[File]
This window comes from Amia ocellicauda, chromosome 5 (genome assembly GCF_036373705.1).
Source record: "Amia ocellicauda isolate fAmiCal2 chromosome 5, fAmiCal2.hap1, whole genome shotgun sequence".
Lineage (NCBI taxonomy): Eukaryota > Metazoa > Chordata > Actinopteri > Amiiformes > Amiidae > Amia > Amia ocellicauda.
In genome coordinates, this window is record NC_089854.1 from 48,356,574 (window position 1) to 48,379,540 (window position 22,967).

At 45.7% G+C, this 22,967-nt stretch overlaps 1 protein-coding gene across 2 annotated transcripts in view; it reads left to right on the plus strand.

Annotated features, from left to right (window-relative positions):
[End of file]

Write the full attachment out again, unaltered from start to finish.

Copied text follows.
This window comes from Amia ocellicauda, chromosome 5 (genome assembly GCF_036373705.1).
Source record: "Amia ocellicauda isolate fAmiCal2 chromosome 5, fAmiCal2.hap1, whole genome shotgun sequence".
Lineage (NCBI taxonomy): Eukaryota > Metazoa > Chordata > Actinopteri > Amiiformes > Amiidae > Amia > Amia ocellicauda.
In genome coordinates, this window is record NC_089854.1 from 48,356,574 (window position 1) to 48,379,540 (window position 22,967).

At 45.7% G+C, this 22,967-nt stretch overlaps 1 protein-coding gene across 2 annotated transcripts in view; it reads left to right on the plus strand.

Annotated features, from left to right (window-relative positions):